Figure 4. The results of fold enrichment and path analysis of potential metabolites in the supernatant of liver tissue.
As shown in Table 1, AEE could increase the levels of L-Histidine, D-Asparagine, and L-Phenylalanine compared with PQ group. Some studies have shown that L-Histidine and D-Asparagine have the effect of anti-apoptosis (31–33). The deficiency of L-Histidine can cause apoptosis through mitochondrial dysfunction, and as a substrate of asparagine biosynthesis, the deficiency of D-asparagine can also promote apoptosis (31, 32). Interestingly, higher concentrations of L-Phenylalanine also inhibited mitochondrial function and cause apoptosis (33). It is necessary to detect the expression of mitochondrial apoptosis-related proteins.
AEE Decreased the Level of Apoptosis-Related Proteins in Rat Liver Tissue Induced by PQ
To delineate the effector pathways of PQ-induced apoptosis, we examined the expression of mitochondrial apoptosis-related proteins and the expression of caspases, the central executioners of cell apoptosis. Compared with the control group, the expression of Caspase-3, Caspase-9, Bax, Cyt C, and AIF in the model group increased, while the expression of Bcl-2 decreased (Figure 5). In AEE pretreatment group, AEE could inhibit the increase of Caspase-3, Caspase-9, Bax, Cyt C, and AIF induced by PQ, and enhance the expression of Bcl-2. Western blotting analysis showed that AEE reduced the apoptosis of liver cells via inhibiting the expression of apoptosis-related proteins in rat liver tissue induced by PQ.
Figure 5. AEE decreased the level of apoptosis-related proteins in rat liver tissue induced by PQ. (A,B) The expression of AIF protein in liver tissue of different treatment groups was detected. (A,C) The expression of Bax protein in liver tissue of different treatment groups was detected. (A,D) The expression of Bcl-2 protein in liver tissue of different treatment groups was detected. (A,E) The expression of Caspase-3 protein in liver tissue of different treatment groups was detected. (A,F) The expression of Caspase-9 protein in liver tissue of different treatment groups was detected. (A,G) The expression of Cyt C protein in liver tissue of different treatment groups was detected. Values are presented as the means ± SD where applicable (n = 6). *p < 0.05 compared with the control group; #p < 0.05 compared with the PQ group.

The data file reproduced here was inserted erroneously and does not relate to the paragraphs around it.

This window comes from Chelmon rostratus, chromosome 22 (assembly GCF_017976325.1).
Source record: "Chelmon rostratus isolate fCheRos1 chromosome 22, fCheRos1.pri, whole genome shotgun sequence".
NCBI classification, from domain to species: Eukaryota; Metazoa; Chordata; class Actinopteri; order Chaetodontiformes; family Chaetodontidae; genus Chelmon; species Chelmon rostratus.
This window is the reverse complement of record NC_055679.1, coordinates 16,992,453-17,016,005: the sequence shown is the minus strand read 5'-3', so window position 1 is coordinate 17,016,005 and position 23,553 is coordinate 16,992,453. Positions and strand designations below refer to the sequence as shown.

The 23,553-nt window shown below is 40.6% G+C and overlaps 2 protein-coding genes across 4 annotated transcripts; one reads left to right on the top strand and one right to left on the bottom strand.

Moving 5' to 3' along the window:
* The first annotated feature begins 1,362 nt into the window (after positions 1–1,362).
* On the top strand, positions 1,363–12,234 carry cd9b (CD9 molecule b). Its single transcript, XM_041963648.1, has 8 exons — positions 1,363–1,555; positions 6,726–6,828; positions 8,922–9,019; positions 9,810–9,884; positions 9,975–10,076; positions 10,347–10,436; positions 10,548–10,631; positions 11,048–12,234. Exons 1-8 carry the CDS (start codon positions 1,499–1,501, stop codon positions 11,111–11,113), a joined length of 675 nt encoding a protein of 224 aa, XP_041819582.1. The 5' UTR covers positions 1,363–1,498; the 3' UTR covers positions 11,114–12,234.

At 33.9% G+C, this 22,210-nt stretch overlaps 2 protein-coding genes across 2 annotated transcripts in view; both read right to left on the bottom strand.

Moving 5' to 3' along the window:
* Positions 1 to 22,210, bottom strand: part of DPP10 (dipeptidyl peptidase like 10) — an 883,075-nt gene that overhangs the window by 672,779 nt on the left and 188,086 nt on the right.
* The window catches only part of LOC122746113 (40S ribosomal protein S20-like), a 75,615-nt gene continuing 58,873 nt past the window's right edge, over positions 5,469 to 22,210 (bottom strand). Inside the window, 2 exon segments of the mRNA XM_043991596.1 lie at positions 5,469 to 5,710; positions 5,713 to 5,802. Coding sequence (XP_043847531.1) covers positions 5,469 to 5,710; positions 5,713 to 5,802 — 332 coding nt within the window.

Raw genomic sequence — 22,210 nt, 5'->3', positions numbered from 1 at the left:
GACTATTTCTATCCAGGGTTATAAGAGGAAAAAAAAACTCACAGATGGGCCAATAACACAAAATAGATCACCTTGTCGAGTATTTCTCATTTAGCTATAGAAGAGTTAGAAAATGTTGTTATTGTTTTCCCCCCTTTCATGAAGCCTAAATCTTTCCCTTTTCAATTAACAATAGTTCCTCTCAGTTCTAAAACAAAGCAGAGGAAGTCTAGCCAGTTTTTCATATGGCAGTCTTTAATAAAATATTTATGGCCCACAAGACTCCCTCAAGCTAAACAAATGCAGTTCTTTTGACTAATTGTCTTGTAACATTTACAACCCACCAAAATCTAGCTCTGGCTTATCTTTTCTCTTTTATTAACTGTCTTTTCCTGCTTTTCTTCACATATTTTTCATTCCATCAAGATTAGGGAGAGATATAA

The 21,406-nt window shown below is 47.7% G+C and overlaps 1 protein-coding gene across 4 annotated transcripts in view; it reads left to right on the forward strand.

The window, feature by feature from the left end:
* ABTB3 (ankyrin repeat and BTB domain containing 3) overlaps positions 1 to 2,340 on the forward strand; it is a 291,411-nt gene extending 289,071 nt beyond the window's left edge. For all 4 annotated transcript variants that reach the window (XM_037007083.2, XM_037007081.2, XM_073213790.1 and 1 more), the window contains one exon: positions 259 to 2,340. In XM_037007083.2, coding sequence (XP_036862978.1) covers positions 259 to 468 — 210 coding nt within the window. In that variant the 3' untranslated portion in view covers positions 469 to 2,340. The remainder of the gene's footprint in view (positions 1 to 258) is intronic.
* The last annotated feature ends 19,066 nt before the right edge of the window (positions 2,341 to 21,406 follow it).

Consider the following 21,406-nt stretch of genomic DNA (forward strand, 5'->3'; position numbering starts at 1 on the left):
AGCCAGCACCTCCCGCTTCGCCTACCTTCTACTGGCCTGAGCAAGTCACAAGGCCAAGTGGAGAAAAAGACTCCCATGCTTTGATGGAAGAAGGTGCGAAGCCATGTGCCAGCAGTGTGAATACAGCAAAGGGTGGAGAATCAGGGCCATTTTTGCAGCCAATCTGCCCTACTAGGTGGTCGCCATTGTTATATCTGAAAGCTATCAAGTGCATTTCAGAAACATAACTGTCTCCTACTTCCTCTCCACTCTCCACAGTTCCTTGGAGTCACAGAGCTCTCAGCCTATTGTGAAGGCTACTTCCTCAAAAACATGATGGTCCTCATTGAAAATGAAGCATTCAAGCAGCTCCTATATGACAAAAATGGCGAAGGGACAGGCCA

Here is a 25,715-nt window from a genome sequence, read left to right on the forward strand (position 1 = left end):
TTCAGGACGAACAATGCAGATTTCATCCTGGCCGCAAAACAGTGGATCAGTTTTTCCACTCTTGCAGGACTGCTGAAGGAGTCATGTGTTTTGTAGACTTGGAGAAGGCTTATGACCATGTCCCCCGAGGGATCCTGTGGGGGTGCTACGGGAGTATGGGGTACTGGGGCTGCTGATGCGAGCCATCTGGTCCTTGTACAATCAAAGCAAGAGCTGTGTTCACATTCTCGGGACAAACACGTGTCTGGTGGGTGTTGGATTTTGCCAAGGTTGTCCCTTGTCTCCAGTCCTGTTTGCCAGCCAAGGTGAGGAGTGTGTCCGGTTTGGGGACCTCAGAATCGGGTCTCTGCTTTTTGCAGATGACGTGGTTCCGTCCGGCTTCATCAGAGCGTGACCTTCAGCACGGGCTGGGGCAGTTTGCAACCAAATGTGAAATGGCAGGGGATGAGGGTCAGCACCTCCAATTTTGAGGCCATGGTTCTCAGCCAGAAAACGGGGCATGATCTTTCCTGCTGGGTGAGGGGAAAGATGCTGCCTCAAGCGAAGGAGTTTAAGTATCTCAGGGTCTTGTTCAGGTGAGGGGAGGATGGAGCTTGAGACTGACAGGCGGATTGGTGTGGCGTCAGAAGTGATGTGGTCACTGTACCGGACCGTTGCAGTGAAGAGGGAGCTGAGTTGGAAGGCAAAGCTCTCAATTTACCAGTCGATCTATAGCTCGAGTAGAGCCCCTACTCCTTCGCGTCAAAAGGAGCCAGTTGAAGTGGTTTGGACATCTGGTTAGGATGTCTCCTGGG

AEE is synthesized by combining aspirin with eugenol based on the prodrug principal (21). As a new potential compound with anti-inflammatory and antioxidant stress pharmacological activities, AEE plays an active role in many aspects (18–21, 23, 34–38). AEE can prevent tail thrombosis induced by c kappa-carrageenan in rats (19). At the same time, AEE can attenuate thrombus induced with high-fat diet in rats by regulating platelet aggregation, hemorheology, TXB2/6-keto-PGF1α, and blood biochemistry (38). With further study, a rat model of blood stasis was established and it was observed that AEE could alleviate the symptoms of blood stasis in rats (39). It was also found that AEE can inhibit agonist-induced platelet aggregation in rats by regulating PI3K/Akt, MAPK, and Sirt1/CD40L signal pathways (35). AEE has not only the effects of anti-inflammation, anti-thrombosis and anti-blood stasis, but also the effect of anti-atherosclerosis and other cardiovascular diseases. AEE can reduce the oxidative stress of human umbilical vein endothelial cells induced by H2O2 through mitochondrial-lysosomal axis and Nrf2 signaling pathway, and then reduce the oxidative damage of vascular endothelial cells (18, 23).
PQ poisoning is caused by the selective accumulation of PQ molecules that can cause multiple organ failure and can cause severe damage to the liver (15). Although progress has been made in the comprehensive treatment of PQ poisoning, the mortality rate remains high due to the lack of effective treatment (40, 41). The underlying mechanism of PQ poisoning has not been fully elucidated, but it may be multifactorial. Studies have shown that an important cause of PQ poisoning is the excessive production of ROS (42). The overproduction of reactive oxygen species could cause excessive oxidative stress and oxidant injury in cells (43, 44). ALT and AST are enzymes found in hepatocytes. When the liver cell membrane lipid peroxidation occurs, two enzymes are easily released into the blood. The elevated levels of AST and ALT in liver and serum may indicate PQ-induced ALI. MDA is the end product of lipid peroxidation and its level can be used to assess the extent of damage from peroxidative damage (45–47). Downregulation of AST, ALT, and MDA levels meant that AEE could reduce lipid peroxidation damage. Antioxidant enzymes such as SOD, CAT and GSH-Px play an important role in ROS removal. SOD is the most important antioxidant enzyme for removing H2O2 from (48–50). CAT and GSH-Px are the major enzymes that convert H2O2 to O2 and H2O (51–54). In the model group, ROS produced by PQ increased MDA levels and decreased SOD, GSH-Px, and CAT levels. After AEE administration, SOD, GSH-Px, and CAT increased. This indicates that AEE could restore ALI in PQ-induced rats via ROS scavenging.